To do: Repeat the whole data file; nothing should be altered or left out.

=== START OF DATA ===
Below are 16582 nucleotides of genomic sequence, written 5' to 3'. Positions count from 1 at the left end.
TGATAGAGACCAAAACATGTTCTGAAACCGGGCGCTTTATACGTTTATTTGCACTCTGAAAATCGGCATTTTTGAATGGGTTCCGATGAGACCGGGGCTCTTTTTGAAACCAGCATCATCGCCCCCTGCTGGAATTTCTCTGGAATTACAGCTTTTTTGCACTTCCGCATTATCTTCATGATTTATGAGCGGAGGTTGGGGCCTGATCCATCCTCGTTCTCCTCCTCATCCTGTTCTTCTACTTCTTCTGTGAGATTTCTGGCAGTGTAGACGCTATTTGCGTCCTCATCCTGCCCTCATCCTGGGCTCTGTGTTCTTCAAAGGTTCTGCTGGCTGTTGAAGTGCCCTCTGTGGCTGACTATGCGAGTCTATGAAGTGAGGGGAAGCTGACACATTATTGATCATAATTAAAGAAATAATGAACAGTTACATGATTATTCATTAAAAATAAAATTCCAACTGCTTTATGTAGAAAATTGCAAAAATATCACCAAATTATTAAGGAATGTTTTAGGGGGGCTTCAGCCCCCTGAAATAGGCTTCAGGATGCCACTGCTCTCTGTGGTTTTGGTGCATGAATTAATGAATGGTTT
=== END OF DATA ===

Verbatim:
Below are 16582 nucleotides of genomic sequence, written 5' to 3'. Positions count from 1 at the left end.
TGATAGAGACCAAAACATGTTCTGAAACCGGGCGCTTTATACGTTTATTTGCACTCTGAAAATCGGCATTTTTGAATGGGTTCCGATGAGACCGGGGCTCTTTTTGAAACCAGCATCATCGCCCCCTGCTGGAATTTCTCTGGAATTACAGCTTTTTTGCACTTCCGCATTATCTTCATGATTTATGAGCGGAGGTTGGGGCCTGATCCATCCTCGTTCTCCTCCTCATCCTGTTCTTCTACTTCTTCTGTGAGATTTCTGGCAGTGTAGACGCTATTTGCGTCCTCATCCTGCCCTCATCCTGGGCTCTGTGTTCTTCAAAGGTTCTGCTGGCTGTTGAAGTGCCCTCTGTGGCTGACTATGCGAGTCTATGAAGTGAGGGGAAGCTGACACATTATTGATCATAATTAAAGAAATAATGAACAGTTACATGATTATTCATTAAAAATAAAATTCCAACTGCTTTATGTAGAAAATTGCAAAAATATCACCAAATTATTAAGGAATGTTTTAGGGGGGCTTCAGCCCCCTGAAATAGGCTTCAGGATGCCACTGCTCTCTGTGGTTTTGGTGCATGAATTAATGAATGGTTT